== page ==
In Japan, soy sauce is typically made from a mix of both soy beans and wheat. As soy beans ferment, they oxidize and become dark in color, giving the soy sauce we think of as "regular" soy sauce its deep, dark brown color. But if you use a higher proportion of wheat, you wind up with a soy sauce that's lighter in color. That's how you make usukuchi—the Japanese name for light soy sauce. While dark soy sauce is made with around 15% wheat, light soy sauce is made with about 40% wheat, which gives it a golden, caramel color.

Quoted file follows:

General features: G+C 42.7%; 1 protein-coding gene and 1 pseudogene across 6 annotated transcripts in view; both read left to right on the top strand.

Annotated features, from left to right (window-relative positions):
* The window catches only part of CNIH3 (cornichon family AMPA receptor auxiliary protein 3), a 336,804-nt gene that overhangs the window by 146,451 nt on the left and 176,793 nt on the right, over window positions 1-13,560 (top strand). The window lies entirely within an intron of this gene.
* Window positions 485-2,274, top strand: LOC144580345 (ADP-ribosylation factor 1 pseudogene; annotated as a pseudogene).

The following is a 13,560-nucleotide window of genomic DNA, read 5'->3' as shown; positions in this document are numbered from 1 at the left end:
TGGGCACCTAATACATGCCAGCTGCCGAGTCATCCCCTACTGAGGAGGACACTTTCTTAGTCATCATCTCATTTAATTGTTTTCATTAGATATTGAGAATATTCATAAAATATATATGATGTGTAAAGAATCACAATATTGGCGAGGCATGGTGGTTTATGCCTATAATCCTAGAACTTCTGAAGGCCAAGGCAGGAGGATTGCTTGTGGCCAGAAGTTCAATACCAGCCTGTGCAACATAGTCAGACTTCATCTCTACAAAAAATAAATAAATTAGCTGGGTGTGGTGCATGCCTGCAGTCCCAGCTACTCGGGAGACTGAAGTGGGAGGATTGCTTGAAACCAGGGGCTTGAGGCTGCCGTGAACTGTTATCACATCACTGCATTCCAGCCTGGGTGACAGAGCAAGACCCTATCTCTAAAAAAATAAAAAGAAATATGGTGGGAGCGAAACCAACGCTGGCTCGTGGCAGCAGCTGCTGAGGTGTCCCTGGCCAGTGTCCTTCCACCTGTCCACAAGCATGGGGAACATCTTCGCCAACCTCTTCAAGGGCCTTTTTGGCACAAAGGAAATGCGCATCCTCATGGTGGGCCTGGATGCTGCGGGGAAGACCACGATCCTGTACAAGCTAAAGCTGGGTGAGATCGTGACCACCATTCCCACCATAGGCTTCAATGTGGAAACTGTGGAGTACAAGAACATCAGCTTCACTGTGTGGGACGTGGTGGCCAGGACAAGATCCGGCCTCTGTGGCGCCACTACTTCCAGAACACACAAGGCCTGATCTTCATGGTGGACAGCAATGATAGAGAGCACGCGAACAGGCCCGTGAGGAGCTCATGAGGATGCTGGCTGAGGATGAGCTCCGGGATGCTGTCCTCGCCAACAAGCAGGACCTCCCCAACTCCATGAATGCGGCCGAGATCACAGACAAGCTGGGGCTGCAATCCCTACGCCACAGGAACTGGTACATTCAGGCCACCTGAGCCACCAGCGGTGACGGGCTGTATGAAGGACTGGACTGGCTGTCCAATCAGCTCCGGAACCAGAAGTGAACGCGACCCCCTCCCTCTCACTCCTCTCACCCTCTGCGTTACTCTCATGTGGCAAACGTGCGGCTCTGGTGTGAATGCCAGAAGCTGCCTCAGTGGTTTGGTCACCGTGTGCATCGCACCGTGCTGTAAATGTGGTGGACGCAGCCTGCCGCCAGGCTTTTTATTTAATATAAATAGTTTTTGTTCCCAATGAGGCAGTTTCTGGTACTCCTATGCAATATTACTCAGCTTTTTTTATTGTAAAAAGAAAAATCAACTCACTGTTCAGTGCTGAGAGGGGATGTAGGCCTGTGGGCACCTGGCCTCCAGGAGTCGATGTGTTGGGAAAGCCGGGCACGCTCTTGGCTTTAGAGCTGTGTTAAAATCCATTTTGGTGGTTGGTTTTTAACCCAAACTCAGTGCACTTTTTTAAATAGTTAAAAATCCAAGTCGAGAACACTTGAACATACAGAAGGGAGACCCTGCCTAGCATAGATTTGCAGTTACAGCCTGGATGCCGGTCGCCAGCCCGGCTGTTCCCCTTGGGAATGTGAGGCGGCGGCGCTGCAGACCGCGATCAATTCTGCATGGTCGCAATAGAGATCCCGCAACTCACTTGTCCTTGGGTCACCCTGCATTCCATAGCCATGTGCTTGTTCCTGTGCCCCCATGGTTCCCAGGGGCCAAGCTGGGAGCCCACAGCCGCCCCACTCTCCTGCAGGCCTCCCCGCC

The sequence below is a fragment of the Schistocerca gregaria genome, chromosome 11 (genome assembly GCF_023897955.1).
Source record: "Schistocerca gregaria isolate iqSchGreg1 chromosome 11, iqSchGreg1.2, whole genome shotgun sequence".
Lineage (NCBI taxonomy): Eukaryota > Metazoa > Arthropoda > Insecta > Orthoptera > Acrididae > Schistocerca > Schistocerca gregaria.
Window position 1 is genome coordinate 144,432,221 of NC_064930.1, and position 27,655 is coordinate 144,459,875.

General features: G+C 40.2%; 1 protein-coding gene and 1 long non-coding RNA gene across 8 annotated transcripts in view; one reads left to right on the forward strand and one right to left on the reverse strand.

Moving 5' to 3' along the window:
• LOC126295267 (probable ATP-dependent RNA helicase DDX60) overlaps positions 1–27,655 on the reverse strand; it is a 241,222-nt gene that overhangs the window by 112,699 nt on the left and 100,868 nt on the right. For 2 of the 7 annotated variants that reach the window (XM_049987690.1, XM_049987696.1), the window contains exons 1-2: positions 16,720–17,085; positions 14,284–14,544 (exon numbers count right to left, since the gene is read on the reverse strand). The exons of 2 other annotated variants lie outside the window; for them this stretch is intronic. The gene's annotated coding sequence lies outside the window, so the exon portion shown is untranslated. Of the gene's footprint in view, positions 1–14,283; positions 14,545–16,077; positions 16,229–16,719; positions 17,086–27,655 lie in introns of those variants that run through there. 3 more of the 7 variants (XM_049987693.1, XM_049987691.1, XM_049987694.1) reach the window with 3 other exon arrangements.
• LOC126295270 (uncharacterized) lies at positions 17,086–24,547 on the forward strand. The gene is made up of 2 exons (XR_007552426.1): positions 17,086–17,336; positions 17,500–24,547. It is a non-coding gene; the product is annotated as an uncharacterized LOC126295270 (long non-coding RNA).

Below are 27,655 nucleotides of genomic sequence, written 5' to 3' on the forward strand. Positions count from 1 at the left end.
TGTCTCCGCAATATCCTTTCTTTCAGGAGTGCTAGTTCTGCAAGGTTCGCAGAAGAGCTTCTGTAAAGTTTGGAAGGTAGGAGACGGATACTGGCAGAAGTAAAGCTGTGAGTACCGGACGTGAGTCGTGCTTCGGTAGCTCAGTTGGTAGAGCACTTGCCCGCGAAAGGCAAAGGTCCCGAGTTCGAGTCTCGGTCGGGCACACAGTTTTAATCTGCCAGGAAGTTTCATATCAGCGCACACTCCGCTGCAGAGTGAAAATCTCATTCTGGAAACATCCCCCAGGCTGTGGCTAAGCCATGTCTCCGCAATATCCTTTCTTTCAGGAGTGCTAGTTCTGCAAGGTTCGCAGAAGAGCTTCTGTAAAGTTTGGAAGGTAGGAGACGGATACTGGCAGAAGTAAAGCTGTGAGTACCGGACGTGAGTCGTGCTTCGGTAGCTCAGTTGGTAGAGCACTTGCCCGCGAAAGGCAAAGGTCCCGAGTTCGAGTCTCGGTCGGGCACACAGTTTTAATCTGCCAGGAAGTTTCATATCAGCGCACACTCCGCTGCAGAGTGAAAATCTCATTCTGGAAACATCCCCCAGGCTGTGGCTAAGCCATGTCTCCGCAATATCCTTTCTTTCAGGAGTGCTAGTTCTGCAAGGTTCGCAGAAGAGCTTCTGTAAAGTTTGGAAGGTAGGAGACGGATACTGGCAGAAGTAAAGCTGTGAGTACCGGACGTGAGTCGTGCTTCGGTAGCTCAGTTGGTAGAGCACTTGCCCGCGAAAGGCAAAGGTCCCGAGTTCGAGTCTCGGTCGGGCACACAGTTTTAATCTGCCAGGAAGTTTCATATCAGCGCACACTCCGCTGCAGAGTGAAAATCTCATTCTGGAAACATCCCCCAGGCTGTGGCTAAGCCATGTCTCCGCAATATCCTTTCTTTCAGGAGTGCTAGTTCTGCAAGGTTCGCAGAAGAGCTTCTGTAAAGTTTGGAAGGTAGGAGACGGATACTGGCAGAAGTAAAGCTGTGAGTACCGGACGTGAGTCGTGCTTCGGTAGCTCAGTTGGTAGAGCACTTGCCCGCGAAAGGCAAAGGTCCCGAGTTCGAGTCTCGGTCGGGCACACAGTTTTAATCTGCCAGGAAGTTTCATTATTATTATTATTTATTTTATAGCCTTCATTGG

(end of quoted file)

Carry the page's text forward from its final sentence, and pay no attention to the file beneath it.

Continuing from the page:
The "light" in the name refers only to the color of the sauce, not to the sodium level or the flavor. On the contrary—of all Japanese soy sauce types, light soy sauce is by far the saltiest in flavor. As such, it's better treated as a seasoning while cooking than as a sauce for dipping. It's great added into broths, stews, and braises.
This light soy sauce comes from Suehiro, a company that’s been making soy sauce since 1879. It packs a powerfully salty punch. It’s particularly good in broths for ramen or soba noodles. And while it may not be traditional in Italy, I also like to add a bit to mushroom risotto to give it a little extra umami oomph.